27. 27. Hepatitis B Virus–Associated Renal Disease HBV & The Kidney Membranous Nephropathy MPGN Mesangial Proliferative GN Polyarteritis Nodosa
  28. 28. Hepatitis B Virus–Associated Renal Disease HBV & The Kidney Membranous Nephropathy • MN may occur in chronic HBV carriers Mesangial • Nephrotic Proliferative Polyarteritis MPGN • Often have impaired Glomerulonep renal function Nodosa • Clinically apparent liver hritis disease • C3 and C4 levels are decreased in 20% to 50% • Mesangial immune deposits may also be present
  29. 29. Hepatitis B Virus–Associated Renal Disease HBV & The Kidney Membranous Nephropathy MPGN • Type 1 MPGN • the most common glomerular Mesangial Proliferative Glomerulonep hritis Polyarteritis Nodosa lesion in adult HBV carriers • Cryoglobulinemia • Chronic liver disease (may be clinically asymptomatic) • Nephrotic or non nephrotic proteinuria, often associated with microhematuria
  30. 30. Hepatitis B Virus–Associated Renal Disease HBV & The Kidney Membranous Nephropathy MPGN Mesangial Proliferative GN Polyarteritis Nodosa • IgA Deposits • It is a consequence of chronic liver disease with impaired clearance of IgA circulating immune complexes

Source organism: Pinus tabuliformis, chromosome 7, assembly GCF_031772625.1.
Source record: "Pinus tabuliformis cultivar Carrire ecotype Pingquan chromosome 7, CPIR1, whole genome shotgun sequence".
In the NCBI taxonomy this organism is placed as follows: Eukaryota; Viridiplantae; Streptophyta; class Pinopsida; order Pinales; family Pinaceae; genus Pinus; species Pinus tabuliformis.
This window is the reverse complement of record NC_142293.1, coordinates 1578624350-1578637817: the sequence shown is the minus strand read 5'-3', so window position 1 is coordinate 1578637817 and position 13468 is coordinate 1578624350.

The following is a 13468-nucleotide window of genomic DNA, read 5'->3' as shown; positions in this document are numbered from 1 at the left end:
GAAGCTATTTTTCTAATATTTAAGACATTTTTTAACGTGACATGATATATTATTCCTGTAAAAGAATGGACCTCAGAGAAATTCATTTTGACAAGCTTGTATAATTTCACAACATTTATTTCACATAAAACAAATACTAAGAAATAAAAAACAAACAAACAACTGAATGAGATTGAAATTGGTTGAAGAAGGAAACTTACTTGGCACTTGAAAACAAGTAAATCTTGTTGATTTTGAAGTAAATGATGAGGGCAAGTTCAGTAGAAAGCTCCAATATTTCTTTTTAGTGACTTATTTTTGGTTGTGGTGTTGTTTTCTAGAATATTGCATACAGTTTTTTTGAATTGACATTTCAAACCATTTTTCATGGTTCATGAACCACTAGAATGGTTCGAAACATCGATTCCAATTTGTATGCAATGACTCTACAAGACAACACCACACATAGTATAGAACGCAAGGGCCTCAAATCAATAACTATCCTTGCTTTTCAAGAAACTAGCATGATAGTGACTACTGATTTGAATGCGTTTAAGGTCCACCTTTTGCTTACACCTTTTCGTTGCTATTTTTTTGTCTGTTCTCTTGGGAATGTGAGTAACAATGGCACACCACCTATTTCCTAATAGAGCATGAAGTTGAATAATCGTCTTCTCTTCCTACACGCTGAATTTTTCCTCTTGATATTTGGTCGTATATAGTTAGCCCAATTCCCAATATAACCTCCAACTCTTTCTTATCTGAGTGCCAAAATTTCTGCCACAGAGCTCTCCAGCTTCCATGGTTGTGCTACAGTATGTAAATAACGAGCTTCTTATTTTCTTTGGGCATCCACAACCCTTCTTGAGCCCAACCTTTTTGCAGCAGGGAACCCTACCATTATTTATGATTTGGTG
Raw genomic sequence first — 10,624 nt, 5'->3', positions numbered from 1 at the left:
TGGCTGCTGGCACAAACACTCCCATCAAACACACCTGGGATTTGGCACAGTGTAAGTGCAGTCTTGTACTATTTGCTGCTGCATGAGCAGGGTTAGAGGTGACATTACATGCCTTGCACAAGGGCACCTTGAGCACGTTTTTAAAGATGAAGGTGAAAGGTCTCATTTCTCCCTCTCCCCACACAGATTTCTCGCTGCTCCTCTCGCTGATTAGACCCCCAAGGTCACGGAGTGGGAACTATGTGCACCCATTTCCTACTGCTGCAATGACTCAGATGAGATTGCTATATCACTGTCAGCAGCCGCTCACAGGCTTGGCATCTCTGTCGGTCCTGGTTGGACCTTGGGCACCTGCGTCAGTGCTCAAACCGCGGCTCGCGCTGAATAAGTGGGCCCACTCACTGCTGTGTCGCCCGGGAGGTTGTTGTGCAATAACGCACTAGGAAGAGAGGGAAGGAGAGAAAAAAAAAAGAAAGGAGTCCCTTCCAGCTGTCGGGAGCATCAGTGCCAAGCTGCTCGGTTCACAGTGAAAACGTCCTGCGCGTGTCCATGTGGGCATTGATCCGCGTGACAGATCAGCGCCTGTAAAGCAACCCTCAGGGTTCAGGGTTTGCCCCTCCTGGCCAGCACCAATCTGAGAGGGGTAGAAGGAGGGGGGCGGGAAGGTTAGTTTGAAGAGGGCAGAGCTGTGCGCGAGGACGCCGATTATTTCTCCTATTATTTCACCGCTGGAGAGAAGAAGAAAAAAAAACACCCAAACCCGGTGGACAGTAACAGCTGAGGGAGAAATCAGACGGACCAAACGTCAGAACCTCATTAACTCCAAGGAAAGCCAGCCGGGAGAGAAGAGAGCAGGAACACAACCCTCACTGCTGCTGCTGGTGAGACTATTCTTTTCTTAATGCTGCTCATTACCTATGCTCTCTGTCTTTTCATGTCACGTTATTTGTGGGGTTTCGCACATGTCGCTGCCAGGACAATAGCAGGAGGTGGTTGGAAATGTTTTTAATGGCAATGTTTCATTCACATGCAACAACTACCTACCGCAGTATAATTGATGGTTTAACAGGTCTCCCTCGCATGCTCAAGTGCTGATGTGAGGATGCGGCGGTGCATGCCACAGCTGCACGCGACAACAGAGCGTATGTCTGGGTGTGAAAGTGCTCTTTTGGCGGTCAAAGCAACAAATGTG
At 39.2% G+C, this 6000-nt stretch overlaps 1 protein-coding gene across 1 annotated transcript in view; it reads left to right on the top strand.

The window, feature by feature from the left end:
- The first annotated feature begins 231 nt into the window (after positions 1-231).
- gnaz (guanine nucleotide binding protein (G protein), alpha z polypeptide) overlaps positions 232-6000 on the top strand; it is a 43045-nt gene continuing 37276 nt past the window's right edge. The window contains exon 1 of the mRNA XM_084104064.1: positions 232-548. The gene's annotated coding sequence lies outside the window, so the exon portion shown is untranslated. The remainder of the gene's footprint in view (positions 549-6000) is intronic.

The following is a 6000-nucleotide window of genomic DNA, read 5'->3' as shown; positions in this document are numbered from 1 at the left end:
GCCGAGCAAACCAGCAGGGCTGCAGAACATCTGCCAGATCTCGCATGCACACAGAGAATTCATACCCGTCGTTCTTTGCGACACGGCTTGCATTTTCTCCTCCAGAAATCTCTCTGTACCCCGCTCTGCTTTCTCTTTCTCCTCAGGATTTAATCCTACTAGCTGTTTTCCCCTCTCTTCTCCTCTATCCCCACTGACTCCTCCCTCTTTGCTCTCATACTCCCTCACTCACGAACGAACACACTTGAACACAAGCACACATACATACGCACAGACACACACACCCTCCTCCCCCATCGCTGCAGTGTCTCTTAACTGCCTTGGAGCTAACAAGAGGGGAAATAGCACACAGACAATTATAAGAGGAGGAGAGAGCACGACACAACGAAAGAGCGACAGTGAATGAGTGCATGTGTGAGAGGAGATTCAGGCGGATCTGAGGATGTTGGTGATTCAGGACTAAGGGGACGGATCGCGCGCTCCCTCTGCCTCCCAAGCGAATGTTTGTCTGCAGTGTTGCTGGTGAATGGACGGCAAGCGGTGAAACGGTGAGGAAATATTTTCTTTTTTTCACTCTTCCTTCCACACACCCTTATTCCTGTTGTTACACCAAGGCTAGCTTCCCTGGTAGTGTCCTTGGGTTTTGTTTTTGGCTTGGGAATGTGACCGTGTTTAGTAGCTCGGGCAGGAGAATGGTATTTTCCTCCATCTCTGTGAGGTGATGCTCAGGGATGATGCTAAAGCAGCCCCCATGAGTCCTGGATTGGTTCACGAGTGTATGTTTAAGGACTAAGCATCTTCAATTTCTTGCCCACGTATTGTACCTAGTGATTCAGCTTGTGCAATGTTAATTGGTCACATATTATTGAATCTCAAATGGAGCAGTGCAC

31. 31. Hepatitis C Virus–Associated Renal Disease HCV & The Kidney MPGN with or without cryoglobu linemia MN fibrillary GN FSGS (especially in African Americans) TMA with anticardiolipin antibodies
  32. 32. Hepatitis C Virus–Associated Renal Disease HCV & The Kidney MPGN with or without cryoglobu linemia MN fibrillary GN FSGS (especially in African Americans) TMA with anticardiolipin antibodies
  33. 33. Hepatitis C Virus–Associated Renal Disease
  34. 34. Hepatitis C Virus–Associated Renal Disease Complement Activation Low C3 / low C4
  35. 35. MPGN Classification According to TYPE of deposits Algorithm source: Sanjeev Sethi et al. N Engl J Med 2012;366:1119-31.
  36. 36. MPGN Classification According to TYPE of deposits Algorithm source: Sanjeev Sethi et al. N Engl J Med 2012;366:1119-31. No C3 no Ig chronic phase of TMA
  37. 37. MPGN Classification According to TYPE of deposits Algorithm source: Sanjeev Sethi et al. N Engl J Med 2012;366:1119-31. No C3 no Ig chronic phase of TMA Always check the possibility of Infection
  38. 38. Always suspect infection whatever the type of the deposits
  39. 39. Suspect any organism as a cause of post infectious MPGN whenever there is an evidence of infection
  40. 40. Thank You Mohammed Abdel Gawad